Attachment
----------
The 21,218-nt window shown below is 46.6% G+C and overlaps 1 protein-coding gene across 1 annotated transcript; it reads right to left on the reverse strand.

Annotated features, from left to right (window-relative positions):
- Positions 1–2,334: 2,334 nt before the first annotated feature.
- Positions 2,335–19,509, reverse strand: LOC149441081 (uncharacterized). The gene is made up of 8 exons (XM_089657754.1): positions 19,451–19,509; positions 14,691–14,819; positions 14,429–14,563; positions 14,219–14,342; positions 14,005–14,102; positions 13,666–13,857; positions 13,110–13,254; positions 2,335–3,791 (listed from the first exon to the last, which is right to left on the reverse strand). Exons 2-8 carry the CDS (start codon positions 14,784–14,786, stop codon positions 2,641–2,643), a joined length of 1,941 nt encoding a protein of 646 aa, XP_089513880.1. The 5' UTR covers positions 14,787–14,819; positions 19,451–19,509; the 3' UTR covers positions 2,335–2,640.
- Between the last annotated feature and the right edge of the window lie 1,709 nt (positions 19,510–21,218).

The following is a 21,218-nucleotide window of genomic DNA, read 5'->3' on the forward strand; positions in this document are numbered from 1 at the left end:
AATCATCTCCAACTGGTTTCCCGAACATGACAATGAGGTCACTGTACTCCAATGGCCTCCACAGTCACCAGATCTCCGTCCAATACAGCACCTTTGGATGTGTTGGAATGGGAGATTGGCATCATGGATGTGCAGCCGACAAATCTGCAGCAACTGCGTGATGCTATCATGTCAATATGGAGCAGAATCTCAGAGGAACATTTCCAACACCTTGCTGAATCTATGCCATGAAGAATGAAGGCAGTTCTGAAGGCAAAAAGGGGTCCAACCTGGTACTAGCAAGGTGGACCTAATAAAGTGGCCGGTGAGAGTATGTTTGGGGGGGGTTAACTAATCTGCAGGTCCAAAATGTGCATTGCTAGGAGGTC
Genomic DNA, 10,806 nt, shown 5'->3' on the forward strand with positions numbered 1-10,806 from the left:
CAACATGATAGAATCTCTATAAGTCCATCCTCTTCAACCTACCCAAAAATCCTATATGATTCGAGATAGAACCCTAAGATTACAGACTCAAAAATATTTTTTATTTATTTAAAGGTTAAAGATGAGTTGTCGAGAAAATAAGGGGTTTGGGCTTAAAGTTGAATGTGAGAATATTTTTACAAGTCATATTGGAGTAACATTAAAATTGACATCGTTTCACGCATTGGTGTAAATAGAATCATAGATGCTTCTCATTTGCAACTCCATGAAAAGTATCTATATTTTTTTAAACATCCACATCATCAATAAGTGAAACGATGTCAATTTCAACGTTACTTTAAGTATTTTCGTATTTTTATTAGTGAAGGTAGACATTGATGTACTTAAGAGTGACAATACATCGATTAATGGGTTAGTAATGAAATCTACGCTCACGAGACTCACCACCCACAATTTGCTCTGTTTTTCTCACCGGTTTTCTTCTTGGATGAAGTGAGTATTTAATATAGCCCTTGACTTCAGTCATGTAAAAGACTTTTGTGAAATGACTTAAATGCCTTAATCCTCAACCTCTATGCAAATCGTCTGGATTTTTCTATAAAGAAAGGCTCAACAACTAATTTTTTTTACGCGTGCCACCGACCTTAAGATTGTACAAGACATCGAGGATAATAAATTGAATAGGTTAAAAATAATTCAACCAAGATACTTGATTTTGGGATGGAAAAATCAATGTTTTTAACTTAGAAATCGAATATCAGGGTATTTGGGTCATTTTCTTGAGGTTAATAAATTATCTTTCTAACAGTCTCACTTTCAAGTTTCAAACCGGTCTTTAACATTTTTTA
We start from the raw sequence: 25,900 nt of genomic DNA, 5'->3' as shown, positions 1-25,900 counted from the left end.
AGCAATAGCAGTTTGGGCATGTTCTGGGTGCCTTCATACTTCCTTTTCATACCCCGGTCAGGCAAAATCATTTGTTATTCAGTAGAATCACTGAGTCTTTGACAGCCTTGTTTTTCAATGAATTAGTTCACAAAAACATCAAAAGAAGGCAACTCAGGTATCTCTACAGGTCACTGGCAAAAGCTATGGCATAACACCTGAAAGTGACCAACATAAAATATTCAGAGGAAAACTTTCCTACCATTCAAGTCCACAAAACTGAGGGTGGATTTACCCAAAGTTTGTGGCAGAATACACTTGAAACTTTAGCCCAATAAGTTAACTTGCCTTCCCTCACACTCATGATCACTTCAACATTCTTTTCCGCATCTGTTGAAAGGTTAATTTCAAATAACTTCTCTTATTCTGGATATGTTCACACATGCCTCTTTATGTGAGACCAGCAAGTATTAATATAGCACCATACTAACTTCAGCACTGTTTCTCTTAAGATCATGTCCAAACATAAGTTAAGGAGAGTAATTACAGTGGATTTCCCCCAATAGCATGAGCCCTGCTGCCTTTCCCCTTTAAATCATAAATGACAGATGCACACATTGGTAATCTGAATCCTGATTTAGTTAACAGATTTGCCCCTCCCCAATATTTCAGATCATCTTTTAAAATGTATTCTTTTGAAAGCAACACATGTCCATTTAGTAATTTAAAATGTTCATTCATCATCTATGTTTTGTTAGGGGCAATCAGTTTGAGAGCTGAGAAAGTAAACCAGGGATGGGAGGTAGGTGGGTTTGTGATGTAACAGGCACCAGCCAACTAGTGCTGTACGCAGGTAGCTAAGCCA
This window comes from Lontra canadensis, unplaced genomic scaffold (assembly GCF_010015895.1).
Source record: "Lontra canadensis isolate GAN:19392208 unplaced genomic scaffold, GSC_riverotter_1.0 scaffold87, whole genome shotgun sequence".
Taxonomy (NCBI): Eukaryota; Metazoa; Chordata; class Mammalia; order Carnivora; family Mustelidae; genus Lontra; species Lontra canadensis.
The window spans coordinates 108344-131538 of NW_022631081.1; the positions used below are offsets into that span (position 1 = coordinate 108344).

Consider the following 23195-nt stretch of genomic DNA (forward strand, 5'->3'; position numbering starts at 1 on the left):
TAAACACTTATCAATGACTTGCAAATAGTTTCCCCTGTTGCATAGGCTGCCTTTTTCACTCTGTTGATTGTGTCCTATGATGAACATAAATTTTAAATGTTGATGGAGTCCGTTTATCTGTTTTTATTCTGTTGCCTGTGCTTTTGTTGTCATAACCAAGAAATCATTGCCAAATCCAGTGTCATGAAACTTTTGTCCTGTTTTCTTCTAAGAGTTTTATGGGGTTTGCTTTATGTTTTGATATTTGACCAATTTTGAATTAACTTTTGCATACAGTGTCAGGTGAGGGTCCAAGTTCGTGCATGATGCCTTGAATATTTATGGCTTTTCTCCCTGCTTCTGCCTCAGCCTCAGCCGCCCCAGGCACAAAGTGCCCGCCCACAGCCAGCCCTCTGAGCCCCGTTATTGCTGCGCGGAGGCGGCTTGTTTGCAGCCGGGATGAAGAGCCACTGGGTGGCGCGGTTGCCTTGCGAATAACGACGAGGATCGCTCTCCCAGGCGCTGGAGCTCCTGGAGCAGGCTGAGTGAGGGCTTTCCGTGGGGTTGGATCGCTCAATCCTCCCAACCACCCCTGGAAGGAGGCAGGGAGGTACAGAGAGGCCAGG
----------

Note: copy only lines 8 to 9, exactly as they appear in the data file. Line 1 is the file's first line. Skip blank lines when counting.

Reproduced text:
Genomic DNA, 10,806 nt, shown 5'->3' on the forward strand with positions numbered 1-10,806 from the left:
CAACATGATAGAATCTCTATAAGTCCATCCTCTTCAACCTACCCAAAAATCCTATATGATTCGAGATAGAACCCTAAGATTACAGACTCAAAAATATTTTTTATTTATTTAAAGGTTAAAGATGAGTTGTCGAGAAAATAAGGGGTTTGGGCTTAAAGTTGAATGTGAGAATATTTTTACAAGTCATATTGGAGTAACATTAAAATTGACATCGTTTCACGCATTGGTGTAAATAGAATCATAGATGCTTCTCATTTGCAACTCCATGAAAAGTATCTATATTTTTTTAAACATCCACATCATCAATAAGTGAAACGATGTCAATTTCAACGTTACTTTAAGTATTTTCGTATTTTTATTAGTGAAGGTAGACATTGATGTACTTAAGAGTGACAATACATCGATTAATGGGTTAGTAATGAAATCTACGCTCACGAGACTCACCACCCACAATTTGCTCTGTTTTTCTCACCGGTTTTCTTCTTGGATGAAGTGAGTATTTAATATAGCCCTTGACTTCAGTCATGTAAAAGACTTTTGTGAAATGACTTAAATGCCTTAATCCTCAACCTCTATGCAAATCGTCTGGATTTTTCTATAAAGAAAGGCTCAACAACTAATTTTTTTTACGCGTGCCACCGACCTTAAGATTGTACAAGACATCGAGGATAATAAATTGAATAGGTTAAAAATAATTCAACCAAGATACTTGATTTTGGGATGGAAAAATCAATGTTTTTAACTTAGAAATCGAATATCAGGGTATTTGGGTCATTTTCTTGAGGTTAATAAATTATCTTTCTAACAGTCTCACTTTCAAGTTTCAAACCGGTCTTTAACATTTTTTA